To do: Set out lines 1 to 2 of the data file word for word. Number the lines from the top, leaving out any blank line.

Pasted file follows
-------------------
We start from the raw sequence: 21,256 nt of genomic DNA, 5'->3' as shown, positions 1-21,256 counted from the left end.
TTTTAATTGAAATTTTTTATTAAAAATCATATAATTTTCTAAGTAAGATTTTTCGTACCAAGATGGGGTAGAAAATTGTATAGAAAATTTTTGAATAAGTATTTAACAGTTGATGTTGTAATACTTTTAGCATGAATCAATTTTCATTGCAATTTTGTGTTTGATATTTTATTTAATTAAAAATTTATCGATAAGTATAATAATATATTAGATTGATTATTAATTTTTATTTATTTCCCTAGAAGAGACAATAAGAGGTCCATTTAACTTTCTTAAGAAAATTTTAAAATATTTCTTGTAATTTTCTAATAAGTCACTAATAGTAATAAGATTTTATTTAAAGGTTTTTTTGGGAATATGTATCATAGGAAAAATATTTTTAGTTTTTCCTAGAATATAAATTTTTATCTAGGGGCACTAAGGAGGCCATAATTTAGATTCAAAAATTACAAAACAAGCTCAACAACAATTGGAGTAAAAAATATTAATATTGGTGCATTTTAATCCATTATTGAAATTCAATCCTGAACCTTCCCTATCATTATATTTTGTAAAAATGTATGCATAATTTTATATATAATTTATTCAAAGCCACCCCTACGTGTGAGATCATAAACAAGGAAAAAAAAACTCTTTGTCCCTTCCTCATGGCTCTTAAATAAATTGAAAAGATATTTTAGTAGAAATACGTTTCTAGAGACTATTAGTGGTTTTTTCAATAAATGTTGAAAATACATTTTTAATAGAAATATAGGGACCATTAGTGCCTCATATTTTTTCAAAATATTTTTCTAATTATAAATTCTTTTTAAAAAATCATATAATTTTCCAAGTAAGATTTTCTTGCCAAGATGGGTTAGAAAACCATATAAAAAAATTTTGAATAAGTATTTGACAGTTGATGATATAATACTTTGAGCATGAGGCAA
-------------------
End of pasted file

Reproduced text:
We start from the raw sequence: 21,256 nt of genomic DNA, 5'->3' as shown, positions 1-21,256 counted from the left end.
TTTTAATTGAAATTTTTTATTAAAAATCATATAATTTTCTAAGTAAGATTTTTCGTACCAAGATGGGGTAGAAAATTGTATAGAAAATTTTTGAATAAGTATTTAACAGTTGATGTTGTAATACTTTTAGCATGAATCAATTTTCATTGCAATTTTGTGTTTGATATTTTATTTAATTAAAAATTTATCGATAAGTATAATAATATATTAGATTGATTATTAATTTTTATTTATTTCCCTAGAAGAGACAATAAGAGGTCCATTTAACTTTCTTAAGAAAATTTTAAAATATTTCTTGTAATTTTCTAATAAGTCACTAATAGTAATAAGATTTTATTTAAAGGTTTTTTTGGGAATATGTATCATAGGAAAAATATTTTTAGTTTTTCCTAGAATATAAATTTTTATCTAGGGGCACTAAGGAGGCCATAATTTAGATTCAAAAATTACAAAACAAGCTCAACAACAATTGGAGTAAAAAATATTAATATTGGTGCATTTTAATCCATTATTGAAATTCAATCCTGAACCTTCCCTATCATTATATTTTGTAAAAATGTATGCATAATTTTATATATAATTTATTCAAAGCCACCCCTACGTGTGAGATCATAAACAAGGAAAAAAAAACTCTTTGTCCCTTCCTCATGGCTCTTAAATAAATTGAAAAGATATTTTAGTAGAAATACGTTTCTAGAGACTATTAGTGGTTTTTTCAATAAATGTTGAAAATACATTTTTAATAGAAATATAGGGACCATTAGTGCCTCATATTTTTTCAAAATATTTTTCTAATTATAAATTCTTTTTAAAAAATCATATAATTTTCCAAGTAAGATTTTCTTGCCAAGATGGGTTAGAAAACCATATAAAAAAATTTTGAATAAGTATTTGACAGTTGATGATATAATACTTTGAGCATGAGGCAA